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University provides security funding for “anti-LGBT” conference

The University has agreed to subsidize security fees for an allegedly anti-LGBT conference, after the spring quarter event was initially denied funding by the Graduate Student Council (GSC) and the Undergraduate Senate amidst community protests and subsequently assessed a $5,600 security fee.

The Stanford Anscombe Society (SAS)’s April conference, titled “Communicating Values,” has a two-fold purpose, according to SAS president Judith Romea ’14, between educating attendees on the public policy issues surrounding marriage and family and exploring how media, entertainment and technology can be used to better facilitate the communication underlying marriage and the family.

However, some students criticized the speaker list–which included Robert Lopez, Kellie Fiedorek and Ryan Anderson–as controversial and potentially threatening to the safety of Stanford’s queer population. Both the GSC and the Senate subsequently rejected SAS’ funding requests, and the University levied a $5,600 security fee on SAS as the event’s organizer.

However, on March 20, SAS announced that the University would subsidize security at the conference, shortly after the group had reached out to Provost John Etchemendy Ph.D. ’82 to protest the alleged “tax on free speech.” The Foundation for Individual Rights in Education (FIRE) also sent a letter to President John Hennessy arguing that both the Constitution and California’s Leonard Law required Stanford to support the event.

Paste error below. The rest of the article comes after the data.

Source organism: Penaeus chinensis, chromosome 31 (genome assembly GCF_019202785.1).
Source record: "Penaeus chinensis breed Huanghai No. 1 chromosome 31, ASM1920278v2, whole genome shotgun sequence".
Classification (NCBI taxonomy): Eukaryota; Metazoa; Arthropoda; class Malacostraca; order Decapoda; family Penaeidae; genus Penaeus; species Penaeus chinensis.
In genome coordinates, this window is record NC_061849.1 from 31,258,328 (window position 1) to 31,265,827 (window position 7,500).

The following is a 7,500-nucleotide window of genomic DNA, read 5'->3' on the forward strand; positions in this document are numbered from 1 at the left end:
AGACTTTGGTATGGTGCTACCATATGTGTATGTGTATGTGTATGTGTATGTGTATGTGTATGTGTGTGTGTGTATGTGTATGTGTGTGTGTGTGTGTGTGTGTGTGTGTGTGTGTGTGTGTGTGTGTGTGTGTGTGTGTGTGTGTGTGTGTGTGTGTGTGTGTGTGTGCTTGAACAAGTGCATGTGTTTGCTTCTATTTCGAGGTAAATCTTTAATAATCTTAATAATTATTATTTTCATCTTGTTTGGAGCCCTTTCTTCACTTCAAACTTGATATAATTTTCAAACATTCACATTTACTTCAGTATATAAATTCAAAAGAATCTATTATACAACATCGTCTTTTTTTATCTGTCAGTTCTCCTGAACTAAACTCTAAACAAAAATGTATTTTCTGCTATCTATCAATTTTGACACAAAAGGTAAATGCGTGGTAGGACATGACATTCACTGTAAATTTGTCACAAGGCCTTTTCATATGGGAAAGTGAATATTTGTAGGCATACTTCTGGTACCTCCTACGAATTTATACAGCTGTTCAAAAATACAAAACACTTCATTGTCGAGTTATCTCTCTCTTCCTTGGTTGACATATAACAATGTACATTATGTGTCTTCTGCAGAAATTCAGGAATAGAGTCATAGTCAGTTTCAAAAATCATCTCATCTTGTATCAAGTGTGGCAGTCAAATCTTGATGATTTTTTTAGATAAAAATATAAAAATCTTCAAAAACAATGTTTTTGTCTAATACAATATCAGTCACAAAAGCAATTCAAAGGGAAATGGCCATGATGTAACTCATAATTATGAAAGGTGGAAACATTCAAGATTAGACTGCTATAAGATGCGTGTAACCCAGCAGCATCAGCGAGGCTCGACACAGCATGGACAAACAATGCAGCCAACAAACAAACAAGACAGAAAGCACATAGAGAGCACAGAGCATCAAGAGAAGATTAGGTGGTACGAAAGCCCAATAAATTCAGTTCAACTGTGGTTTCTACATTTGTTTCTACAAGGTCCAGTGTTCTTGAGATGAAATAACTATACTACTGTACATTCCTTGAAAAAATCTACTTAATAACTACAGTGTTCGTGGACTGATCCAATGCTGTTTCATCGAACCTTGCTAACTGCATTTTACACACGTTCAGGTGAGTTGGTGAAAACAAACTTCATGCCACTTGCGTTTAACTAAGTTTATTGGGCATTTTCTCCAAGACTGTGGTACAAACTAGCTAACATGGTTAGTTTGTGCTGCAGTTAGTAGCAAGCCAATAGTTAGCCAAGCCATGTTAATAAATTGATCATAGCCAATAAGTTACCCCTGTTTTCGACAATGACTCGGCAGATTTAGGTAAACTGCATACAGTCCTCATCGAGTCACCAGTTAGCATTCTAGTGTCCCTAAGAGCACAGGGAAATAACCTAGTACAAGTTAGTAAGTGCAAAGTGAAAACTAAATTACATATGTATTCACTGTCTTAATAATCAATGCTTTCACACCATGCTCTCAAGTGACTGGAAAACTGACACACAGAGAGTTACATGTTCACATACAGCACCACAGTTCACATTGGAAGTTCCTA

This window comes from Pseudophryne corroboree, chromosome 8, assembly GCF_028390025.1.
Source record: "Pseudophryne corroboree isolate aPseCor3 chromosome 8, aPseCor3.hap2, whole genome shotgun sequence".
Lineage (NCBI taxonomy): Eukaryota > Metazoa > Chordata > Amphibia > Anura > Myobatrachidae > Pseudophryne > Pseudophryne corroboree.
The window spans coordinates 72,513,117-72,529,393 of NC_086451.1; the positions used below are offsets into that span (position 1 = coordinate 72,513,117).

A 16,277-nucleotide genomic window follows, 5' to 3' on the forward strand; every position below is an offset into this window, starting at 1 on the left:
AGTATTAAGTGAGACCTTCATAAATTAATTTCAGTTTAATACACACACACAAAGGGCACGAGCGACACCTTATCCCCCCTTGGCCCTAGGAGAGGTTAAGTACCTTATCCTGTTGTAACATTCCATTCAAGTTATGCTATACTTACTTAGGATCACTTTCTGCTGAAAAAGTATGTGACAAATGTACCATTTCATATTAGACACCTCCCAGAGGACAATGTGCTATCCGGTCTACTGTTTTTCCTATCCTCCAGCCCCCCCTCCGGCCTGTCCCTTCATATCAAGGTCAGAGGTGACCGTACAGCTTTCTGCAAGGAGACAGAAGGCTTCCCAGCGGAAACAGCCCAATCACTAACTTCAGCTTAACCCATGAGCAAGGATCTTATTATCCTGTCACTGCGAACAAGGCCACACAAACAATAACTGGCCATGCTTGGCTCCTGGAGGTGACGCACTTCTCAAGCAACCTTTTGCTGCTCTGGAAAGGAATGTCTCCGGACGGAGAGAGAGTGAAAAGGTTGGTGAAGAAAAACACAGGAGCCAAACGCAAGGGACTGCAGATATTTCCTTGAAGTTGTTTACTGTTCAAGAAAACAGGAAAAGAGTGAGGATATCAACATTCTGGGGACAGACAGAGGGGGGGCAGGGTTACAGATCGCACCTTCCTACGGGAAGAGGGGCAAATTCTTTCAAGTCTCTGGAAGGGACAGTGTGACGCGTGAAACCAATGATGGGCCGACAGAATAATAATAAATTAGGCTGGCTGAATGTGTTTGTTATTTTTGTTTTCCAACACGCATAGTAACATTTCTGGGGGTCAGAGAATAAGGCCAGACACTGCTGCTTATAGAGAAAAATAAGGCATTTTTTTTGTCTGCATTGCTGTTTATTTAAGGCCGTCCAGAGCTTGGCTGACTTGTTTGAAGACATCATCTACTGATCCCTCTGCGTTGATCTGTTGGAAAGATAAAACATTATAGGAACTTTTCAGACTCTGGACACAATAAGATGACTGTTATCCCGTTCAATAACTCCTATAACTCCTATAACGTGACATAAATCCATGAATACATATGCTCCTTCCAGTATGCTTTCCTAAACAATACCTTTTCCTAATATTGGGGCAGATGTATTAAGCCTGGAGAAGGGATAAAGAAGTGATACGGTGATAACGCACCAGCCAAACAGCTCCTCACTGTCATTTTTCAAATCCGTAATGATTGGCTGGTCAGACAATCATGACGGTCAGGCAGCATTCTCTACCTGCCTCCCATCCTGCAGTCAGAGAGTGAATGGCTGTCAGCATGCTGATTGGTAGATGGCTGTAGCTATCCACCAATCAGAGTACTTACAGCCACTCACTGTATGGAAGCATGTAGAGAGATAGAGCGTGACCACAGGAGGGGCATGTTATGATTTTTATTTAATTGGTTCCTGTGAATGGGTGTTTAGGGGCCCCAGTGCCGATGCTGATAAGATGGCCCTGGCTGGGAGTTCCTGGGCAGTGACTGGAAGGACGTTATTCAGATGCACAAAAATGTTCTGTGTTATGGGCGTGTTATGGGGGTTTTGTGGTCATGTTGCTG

“We are delighted that Stanford University has demonstrated its continuing commitment to free speech by providing appropriate security for our event, rather than forcing us to pay for our own safety on campus,” Romea said in a statement, noting that University funding for security will remove the need for SAS to scale back the conference’s programming.

About Kylie Jue

Kylie Jue is a desk editor at The Stanford Daily and has previously worked as a staff writer and summer intern for the paper. She is a freshman from Cupertino, California and plans to study computer science and English during her time at Stanford.